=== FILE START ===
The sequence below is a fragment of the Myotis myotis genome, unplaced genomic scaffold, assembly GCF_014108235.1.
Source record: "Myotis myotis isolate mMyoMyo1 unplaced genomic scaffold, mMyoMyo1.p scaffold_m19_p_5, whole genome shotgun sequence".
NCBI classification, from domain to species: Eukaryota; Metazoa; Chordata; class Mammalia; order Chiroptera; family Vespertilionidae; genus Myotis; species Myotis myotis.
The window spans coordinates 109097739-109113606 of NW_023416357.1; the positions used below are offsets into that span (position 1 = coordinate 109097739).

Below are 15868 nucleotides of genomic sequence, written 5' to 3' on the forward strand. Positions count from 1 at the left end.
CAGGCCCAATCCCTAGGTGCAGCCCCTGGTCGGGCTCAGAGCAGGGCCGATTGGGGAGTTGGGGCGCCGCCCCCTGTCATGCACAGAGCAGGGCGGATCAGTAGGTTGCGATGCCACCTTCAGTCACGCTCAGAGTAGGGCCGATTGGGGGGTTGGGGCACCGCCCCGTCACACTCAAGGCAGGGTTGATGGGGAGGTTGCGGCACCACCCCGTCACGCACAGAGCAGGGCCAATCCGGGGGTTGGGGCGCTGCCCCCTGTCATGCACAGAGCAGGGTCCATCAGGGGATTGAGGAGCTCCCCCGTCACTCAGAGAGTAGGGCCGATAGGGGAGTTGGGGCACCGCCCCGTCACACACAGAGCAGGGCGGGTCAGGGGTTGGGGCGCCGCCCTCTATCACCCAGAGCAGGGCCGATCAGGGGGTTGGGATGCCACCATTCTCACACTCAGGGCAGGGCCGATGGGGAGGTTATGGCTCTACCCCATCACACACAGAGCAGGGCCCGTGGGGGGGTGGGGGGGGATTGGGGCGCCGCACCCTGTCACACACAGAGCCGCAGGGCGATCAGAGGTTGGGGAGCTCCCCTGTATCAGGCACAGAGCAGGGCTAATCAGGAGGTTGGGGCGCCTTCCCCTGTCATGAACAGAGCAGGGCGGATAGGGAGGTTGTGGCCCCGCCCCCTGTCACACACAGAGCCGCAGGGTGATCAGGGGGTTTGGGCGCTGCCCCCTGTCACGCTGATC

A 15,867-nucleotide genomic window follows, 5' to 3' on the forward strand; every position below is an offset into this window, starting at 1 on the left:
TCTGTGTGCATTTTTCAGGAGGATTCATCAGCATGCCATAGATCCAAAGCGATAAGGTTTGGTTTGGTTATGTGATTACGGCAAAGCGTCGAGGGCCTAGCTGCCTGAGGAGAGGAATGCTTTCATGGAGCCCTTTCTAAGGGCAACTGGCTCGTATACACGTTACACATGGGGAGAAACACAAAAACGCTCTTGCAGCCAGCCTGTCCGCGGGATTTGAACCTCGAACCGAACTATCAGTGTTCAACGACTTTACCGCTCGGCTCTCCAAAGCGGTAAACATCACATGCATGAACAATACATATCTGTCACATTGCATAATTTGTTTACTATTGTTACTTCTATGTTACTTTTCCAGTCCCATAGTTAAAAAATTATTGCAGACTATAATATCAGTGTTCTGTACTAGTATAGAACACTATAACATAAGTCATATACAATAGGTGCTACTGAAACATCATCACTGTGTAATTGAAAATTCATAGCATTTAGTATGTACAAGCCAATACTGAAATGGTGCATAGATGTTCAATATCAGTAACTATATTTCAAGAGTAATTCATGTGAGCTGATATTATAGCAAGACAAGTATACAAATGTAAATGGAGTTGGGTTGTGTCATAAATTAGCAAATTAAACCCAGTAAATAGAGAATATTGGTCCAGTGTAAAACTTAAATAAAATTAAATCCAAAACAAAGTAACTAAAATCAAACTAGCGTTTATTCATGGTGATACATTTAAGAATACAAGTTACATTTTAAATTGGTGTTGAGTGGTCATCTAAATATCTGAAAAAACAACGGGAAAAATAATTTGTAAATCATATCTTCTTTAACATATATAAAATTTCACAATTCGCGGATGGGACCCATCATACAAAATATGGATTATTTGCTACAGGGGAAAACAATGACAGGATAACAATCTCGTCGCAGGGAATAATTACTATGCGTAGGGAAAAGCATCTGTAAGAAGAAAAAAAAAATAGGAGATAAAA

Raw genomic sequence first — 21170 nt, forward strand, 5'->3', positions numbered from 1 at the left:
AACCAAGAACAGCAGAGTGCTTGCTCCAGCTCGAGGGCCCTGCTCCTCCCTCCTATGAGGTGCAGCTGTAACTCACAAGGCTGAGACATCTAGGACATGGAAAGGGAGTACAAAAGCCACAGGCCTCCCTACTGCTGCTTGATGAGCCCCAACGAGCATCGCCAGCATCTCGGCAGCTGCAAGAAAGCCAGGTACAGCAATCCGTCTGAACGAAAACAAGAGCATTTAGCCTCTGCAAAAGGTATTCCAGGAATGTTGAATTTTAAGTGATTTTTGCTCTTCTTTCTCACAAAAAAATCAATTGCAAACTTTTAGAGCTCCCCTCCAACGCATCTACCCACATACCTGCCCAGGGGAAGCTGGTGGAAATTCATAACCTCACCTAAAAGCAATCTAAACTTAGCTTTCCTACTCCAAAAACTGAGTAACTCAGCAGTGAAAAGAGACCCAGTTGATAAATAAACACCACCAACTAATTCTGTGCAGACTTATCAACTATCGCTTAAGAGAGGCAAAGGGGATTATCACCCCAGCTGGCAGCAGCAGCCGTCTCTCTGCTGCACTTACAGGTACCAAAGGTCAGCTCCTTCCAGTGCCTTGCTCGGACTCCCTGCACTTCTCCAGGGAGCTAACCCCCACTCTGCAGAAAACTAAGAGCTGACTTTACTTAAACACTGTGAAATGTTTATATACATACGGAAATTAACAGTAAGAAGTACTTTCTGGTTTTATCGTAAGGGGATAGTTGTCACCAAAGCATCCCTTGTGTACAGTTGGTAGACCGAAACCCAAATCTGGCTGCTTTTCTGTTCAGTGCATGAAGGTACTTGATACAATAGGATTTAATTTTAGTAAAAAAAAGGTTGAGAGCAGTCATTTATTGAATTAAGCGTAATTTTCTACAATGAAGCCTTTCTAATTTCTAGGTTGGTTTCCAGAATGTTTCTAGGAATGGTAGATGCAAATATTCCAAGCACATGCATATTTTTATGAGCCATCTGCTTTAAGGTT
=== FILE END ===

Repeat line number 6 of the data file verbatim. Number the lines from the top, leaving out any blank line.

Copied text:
CAGGCCCAATCCCTAGGTGCAGCCCCTGGTCGGGCTCAGAGCAGGGCCGATTGGGGAGTTGGGGCGCCGCCCCCTGTCATGCACAGAGCAGGGCGGATCAGTAGGTTGCGATGCCACCTTCAGTCACGCTCAGAGTAGGGCCGATTGGGGGGTTGGGGCACCGCCCCGTCACACTCAAGGCAGGGTTGATGGGGAGGTTGCGGCACCACCCCGTCACGCACAGAGCAGGGCCAATCCGGGGGTTGGGGCGCTGCCCCCTGTCATGCACAGAGCAGGGTCCATCAGGGGATTGAGGAGCTCCCCCGTCACTCAGAGAGTAGGGCCGATAGGGGAGTTGGGGCACCGCCCCGTCACACACAGAGCAGGGCGGGTCAGGGGTTGGGGCGCCGCCCTCTATCACCCAGAGCAGGGCCGATCAGGGGGTTGGGATGCCACCATTCTCACACTCAGGGCAGGGCCGATGGGGAGGTTATGGCTCTACCCCATCACACACAGAGCAGGGCCCGTGGGGGGGTGGGGGGGGATTGGGGCGCCGCACCCTGTCACACACAGAGCCGCAGGGCGATCAGAGGTTGGGGAGCTCCCCTGTATCAGGCACAGAGCAGGGCTAATCAGGAGGTTGGGGCGCCTTCCCCTGTCATGAACAGAGCAGGGCGGATAGGGAGGTTGTGGCCCCGCCCCCTGTCACACACAGAGCCGCAGGGTGATCAGGGGGTTTGGGCGCTGCCCCCTGTCACGCTGATC